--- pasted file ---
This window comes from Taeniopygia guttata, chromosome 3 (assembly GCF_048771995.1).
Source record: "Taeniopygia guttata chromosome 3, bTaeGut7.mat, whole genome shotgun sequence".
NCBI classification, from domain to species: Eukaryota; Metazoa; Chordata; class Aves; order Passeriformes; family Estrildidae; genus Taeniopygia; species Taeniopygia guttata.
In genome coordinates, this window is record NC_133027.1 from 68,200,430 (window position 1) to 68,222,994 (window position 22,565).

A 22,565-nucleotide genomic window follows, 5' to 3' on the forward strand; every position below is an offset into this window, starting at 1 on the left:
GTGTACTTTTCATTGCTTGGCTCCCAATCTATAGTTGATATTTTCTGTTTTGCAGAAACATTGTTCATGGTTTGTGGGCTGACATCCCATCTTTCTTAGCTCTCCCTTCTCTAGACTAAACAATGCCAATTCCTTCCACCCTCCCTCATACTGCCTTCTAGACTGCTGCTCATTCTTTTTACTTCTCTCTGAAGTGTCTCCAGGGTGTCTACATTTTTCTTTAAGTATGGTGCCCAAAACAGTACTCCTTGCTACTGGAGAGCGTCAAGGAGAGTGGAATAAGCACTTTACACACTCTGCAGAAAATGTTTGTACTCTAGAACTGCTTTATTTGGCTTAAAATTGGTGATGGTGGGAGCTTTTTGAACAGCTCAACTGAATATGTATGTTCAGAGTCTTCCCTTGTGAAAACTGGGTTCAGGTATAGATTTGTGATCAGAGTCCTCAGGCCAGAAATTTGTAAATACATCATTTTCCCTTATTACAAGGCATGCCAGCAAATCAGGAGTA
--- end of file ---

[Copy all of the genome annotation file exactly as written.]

This window comes from Taeniopygia guttata, chromosome 3 (assembly GCF_048771995.1).
Source record: "Taeniopygia guttata chromosome 3, bTaeGut7.mat, whole genome shotgun sequence".
NCBI classification, from domain to species: Eukaryota; Metazoa; Chordata; class Aves; order Passeriformes; family Estrildidae; genus Taeniopygia; species Taeniopygia guttata.
In genome coordinates, this window is record NC_133027.1 from 68,200,430 (window position 1) to 68,222,994 (window position 22,565).

A 22,565-nucleotide genomic window follows, 5' to 3' on the forward strand; every position below is an offset into this window, starting at 1 on the left:
GTGTACTTTTCATTGCTTGGCTCCCAATCTATAGTTGATATTTTCTGTTTTGCAGAAACATTGTTCATGGTTTGTGGGCTGACATCCCATCTTTCTTAGCTCTCCCTTCTCTAGACTAAACAATGCCAATTCCTTCCACCCTCCCTCATACTGCCTTCTAGACTGCTGCTCATTCTTTTTACTTCTCTCTGAAGTGTCTCCAGGGTGTCTACATTTTTCTTTAAGTATGGTGCCCAAAACAGTACTCCTTGCTACTGGAGAGCGTCAAGGAGAGTGGAATAAGCACTTTACACACTCTGCAGAAAATGTTTGTACTCTAGAACTGCTTTATTTGGCTTAAAATTGGTGATGGTGGGAGCTTTTTGAACAGCTCAACTGAATATGTATGTTCAGAGTCTTCCCTTGTGAAAACTGGGTTCAGGTATAGATTTGTGATCAGAGTCCTCAGGCCAGAAATTTGTAAATACATCATTTTCCCTTATTACAAGGCATGCCAGCAAATCAGGAGTA